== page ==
Flooding in north Queensland is being exacerbated by forest loss. 

Experts have studied flooding in the Brigalow Belt Bioregion - just north of Townsville, to Emerald and Rockhampton - over a 13-year period.

“The capacity for natural ecosystems to mitigate flooding has significantly decreased across the Brigalow Belt due to deforestation,” says the University of Queensland’s Dr Villarreal Rosas.

“Forests help mitigate floods by reducing the amount of water flowing on the soil surface soon after a rain event.

“While overall flood mitigation continues to decrease, urban residents in towns like Townsville and Charters Towers have borne the brunt.

“Specifically, we found that, between 2002 and 2015, the decrease in flood protection to urban residents was double the amount we observed in any other sector, followed by rural communities and the food sector.

“This is a direct result of continued deforestation and land clearing of forests in the region, when forests are proven to reduce the intensity of flooding events.”

The research team said the Brigalow Belt is home to animals and plants that exist nowhere else in the world.

Dr Rosas said through conservation of natural areas and forests, nearby urban regions could be shielded from significant flooding.

“Through the protection of these forests we’ll be able to reduce the intensity of floods, which cause billions of dollars of damage to homes and businesses,” she said.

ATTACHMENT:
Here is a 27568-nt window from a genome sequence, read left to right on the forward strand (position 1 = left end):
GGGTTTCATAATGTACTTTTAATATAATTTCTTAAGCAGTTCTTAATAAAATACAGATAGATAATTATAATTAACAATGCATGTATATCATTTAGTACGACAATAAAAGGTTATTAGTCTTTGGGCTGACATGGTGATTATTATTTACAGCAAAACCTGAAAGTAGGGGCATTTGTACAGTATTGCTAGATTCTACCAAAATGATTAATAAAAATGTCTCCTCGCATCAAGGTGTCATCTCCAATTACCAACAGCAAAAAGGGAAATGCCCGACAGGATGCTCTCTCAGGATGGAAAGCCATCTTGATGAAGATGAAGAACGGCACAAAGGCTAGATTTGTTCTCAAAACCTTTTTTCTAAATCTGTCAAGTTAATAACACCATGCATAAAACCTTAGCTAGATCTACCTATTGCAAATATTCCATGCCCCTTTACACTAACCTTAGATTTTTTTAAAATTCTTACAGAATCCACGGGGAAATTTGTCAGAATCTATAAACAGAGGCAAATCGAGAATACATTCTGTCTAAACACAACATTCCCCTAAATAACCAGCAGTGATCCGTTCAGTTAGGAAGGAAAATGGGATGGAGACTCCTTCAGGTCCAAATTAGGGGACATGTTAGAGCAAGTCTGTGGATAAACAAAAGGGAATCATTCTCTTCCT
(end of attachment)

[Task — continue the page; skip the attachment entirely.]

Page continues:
“This study can be used to develop management strategies to address these inequalities in the distribution of flood protection and other ecosystem services.”

Dr Rosas says the differences in how different people are affected by ecosystem degradation should be better reflected in policy.

“While restoration of some of these ecosystems can bolster flood protection, there must be special consideration when developing restoration plans to make sure inequalities are accounted for and addressed,” she said.

“This means a special focus on restoring specific areas within the Brigalow Belt.

“In a further study, we’re developing a planning approach that indicates the priority areas in this region, where applying restoration actions would deliver the greatest flood protection benefits to the most vulnerable population sectors, at the minimum cost.”

The full study is accessible here.